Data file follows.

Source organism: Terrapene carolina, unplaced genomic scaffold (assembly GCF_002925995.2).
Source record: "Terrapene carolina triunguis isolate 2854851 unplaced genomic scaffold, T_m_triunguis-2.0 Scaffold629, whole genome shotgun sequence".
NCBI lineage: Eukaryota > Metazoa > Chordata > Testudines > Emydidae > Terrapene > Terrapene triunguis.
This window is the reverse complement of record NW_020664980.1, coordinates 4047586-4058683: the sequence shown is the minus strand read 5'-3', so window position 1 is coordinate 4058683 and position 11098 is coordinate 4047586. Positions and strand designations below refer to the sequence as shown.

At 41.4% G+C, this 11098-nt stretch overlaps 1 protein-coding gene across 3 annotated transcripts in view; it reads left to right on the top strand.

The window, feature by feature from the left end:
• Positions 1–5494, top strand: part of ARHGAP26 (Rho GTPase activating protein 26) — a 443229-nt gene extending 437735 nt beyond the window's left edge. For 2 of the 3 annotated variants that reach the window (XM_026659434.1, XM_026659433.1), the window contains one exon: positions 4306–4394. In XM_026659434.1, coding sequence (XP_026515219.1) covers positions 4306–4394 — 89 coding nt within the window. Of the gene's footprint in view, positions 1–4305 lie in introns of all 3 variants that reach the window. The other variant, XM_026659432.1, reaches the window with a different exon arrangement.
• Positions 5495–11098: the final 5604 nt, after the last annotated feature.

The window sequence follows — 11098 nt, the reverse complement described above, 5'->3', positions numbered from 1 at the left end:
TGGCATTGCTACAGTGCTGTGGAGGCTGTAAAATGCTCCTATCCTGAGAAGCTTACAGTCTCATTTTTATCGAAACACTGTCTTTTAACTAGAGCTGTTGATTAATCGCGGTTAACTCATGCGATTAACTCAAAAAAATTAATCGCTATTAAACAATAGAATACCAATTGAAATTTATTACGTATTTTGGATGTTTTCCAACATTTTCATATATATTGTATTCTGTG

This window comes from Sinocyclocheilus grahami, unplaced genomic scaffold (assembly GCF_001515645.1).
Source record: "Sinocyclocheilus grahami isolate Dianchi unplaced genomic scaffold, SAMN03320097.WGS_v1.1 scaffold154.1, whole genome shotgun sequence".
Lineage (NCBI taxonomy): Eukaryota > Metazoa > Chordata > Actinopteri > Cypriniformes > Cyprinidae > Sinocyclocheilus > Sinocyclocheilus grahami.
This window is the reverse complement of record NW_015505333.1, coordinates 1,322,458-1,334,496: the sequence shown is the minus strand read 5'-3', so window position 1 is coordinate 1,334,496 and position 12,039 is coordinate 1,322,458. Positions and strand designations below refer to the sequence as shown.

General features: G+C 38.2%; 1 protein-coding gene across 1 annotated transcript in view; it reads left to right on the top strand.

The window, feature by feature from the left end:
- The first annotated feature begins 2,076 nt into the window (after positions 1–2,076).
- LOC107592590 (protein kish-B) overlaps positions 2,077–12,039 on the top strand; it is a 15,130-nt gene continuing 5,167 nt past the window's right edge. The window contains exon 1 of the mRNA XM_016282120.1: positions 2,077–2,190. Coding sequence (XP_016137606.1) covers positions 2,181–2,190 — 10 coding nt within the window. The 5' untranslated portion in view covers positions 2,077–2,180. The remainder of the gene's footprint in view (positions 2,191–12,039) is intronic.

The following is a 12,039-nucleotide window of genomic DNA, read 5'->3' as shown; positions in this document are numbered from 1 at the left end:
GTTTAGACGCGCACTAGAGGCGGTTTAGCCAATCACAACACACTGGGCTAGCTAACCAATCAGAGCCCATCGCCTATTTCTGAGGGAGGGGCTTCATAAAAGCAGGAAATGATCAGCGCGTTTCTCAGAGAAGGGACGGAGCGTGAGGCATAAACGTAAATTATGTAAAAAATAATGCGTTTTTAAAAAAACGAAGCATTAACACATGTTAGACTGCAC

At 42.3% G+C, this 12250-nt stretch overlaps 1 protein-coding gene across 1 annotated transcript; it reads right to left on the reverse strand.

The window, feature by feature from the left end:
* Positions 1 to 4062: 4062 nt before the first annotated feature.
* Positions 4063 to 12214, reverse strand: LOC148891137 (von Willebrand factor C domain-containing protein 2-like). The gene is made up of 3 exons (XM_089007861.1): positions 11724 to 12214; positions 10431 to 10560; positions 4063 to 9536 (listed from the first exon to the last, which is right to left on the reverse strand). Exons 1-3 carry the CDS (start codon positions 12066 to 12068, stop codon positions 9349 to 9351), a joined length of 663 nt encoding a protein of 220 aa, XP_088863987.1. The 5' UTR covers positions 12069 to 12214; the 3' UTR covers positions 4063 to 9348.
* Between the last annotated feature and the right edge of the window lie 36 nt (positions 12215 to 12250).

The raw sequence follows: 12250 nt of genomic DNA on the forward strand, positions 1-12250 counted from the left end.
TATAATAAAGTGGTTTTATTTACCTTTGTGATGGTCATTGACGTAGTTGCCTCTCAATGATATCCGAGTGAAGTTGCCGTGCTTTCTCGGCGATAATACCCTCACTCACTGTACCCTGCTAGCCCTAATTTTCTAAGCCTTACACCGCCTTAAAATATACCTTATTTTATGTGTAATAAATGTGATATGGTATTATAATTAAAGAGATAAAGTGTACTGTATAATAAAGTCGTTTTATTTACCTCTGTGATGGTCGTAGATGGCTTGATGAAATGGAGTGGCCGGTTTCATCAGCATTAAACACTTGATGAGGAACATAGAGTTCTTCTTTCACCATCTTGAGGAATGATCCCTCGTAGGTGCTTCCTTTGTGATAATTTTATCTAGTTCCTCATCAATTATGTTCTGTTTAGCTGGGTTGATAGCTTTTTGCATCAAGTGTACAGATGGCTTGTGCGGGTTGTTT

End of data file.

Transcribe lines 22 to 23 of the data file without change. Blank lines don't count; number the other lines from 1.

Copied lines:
The window, feature by feature from the left end:
* Positions 1 to 4062: 4062 nt before the first annotated feature.